However, although the normative underpinnings and political scope of the commons movement have been extensively theorized, little attention has been paid to the practical conditions required for developing and operationalizing specific instances. This is particularly true when it comes to financial issues, which have tended to be dismissed as an external constraint or a logistical detail. And yet, funding opportunities and related decisions have major consequences, both for a project’s economic viability and for its real capacity to put the ideals of social inclusion and democracy into concrete practice. Moreover, such matters can be settled in ways that either extend the logic of the commons through collective deliberation, or circumvent it through more concentrated, opaque, and arbitrary forms of decision-making. It is therefore vital to carefully examine how the relationship between political autonomy and financial autonomy is understood and put into practice. We call this “the micropolitics of financing.”

The empirical study of the micropolitics of financing can help lay bare the political issues at play in building a common. In this way, our research has drawn on the work of Gibson, Cameron and Healy (2016), who “characterize commoning [building the commons] as a relational process—more often a struggle—of negotiating access, use, benefit, care, and responsibility.” (p. 196). For our part, we set out to show the central importance of funding-related questions (the answers to which impact both access and use) for this relational process of commoning.

Case, Methods, and Original Research Data

Our case study looked at how the micropolitics of financing have played out at B7, a one-stop service centre self-managed by and for the community in Montreal’s Pointe-Saint-Charles neighbourhood.

Data collection, which ran from fall 2018 to summer 2022, took place in the context of a research partnership with B7 members and grant-making foundations that have helped fund the initiative. The study itself was funded by the Canadian Philanthropy Partnership Research Network and overseen by UQAM’s Service aux collectivités (SAC). We took an ethnographic approach that combined direct observation of meetings and individual interviews. This article primarily draws on data gathered during 11 semi-structured interviews conducted with B7 members involved in financial and operations management, as well as on observations made at meetings of B7 management or operational bodies. Prior to the implementation of COVID-19 restrictions, we attended four meetings of foundation-funded groups, one meeting of the Finance Committee, and one meeting of the “General Circle.” The latter brings together all B7 stakeholders. While attending meetings, we recorded observations in a field journal.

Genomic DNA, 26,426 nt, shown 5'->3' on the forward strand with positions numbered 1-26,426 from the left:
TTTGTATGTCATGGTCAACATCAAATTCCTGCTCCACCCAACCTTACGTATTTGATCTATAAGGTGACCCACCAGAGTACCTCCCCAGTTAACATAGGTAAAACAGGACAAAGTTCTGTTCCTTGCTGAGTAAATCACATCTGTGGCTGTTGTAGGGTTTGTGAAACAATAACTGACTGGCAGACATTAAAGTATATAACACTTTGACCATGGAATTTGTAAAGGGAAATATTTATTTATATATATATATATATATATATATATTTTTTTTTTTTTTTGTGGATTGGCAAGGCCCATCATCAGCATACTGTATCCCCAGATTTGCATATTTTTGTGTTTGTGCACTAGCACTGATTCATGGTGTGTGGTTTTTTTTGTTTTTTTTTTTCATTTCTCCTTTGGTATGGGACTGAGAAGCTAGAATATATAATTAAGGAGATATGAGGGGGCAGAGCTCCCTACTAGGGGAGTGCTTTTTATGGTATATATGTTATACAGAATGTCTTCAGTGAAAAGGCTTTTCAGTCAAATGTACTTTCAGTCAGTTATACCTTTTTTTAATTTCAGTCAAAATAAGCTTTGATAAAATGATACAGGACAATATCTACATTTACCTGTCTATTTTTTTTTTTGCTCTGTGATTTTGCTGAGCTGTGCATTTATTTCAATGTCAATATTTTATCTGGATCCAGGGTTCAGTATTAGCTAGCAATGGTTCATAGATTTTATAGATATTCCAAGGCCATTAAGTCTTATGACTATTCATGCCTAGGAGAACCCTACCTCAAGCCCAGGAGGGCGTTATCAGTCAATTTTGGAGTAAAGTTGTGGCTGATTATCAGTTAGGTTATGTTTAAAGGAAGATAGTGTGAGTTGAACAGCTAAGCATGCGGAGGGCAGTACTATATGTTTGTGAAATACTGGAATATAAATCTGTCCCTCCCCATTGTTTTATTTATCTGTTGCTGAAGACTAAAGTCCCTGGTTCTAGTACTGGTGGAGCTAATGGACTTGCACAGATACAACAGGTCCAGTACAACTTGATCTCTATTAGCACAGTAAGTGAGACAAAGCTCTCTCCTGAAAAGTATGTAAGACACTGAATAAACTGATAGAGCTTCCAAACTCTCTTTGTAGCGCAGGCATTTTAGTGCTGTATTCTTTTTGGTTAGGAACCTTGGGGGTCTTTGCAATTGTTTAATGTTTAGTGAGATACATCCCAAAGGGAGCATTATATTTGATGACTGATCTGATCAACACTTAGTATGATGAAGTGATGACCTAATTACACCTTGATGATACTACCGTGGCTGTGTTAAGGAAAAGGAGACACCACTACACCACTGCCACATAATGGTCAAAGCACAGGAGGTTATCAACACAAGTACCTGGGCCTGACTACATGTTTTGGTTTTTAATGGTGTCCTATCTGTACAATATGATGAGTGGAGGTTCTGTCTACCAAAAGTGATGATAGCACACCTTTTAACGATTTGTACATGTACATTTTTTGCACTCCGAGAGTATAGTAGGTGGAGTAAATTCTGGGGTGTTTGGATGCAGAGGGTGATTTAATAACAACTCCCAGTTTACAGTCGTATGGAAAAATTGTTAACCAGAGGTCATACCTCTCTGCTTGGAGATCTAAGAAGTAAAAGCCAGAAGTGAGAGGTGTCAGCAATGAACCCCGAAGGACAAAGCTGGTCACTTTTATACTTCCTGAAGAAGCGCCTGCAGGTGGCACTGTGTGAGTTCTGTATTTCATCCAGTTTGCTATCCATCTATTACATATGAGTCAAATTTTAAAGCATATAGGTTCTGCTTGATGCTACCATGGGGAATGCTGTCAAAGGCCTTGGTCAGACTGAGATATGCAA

Meanwhile, the fact that this was a partnership research project adds an additional reflexive layer to the analysis, insofar as group discussions continued to be organized while we interpreted their content. These discussions mainly took place within the framework of the Comité d’encadrement de la recherche, a SAC-led body on which all the stakeholders mentioned above were represented. Between 2019 and 2022, the members of this committee held a total of nine meetings (either in-person at B7 or online). These meetings served two main functions: (1) to plan the next steps in the research process and (2) to support the co-construction of knowledge.


Our research findings make a pair of important theoretical contributions. To begin with, by using the literature on the commons to better define B7’s organizational form, we have been able to identify certain unique characteristics that shaped its financial arrangements. Second, our conclusions shed light on the political choices that underpin the financial policies of this particular commons-based initiate. In this context, the micropolitics of financing revolve around three points of tension. Furthermore, the need to address these tensions is what drives the experiments, struggles, and debates that give rise to social innovations. In turn, these innovations make it possible to align the initiative’s financial practices with its larger mission.

B7: A Multidimensional Common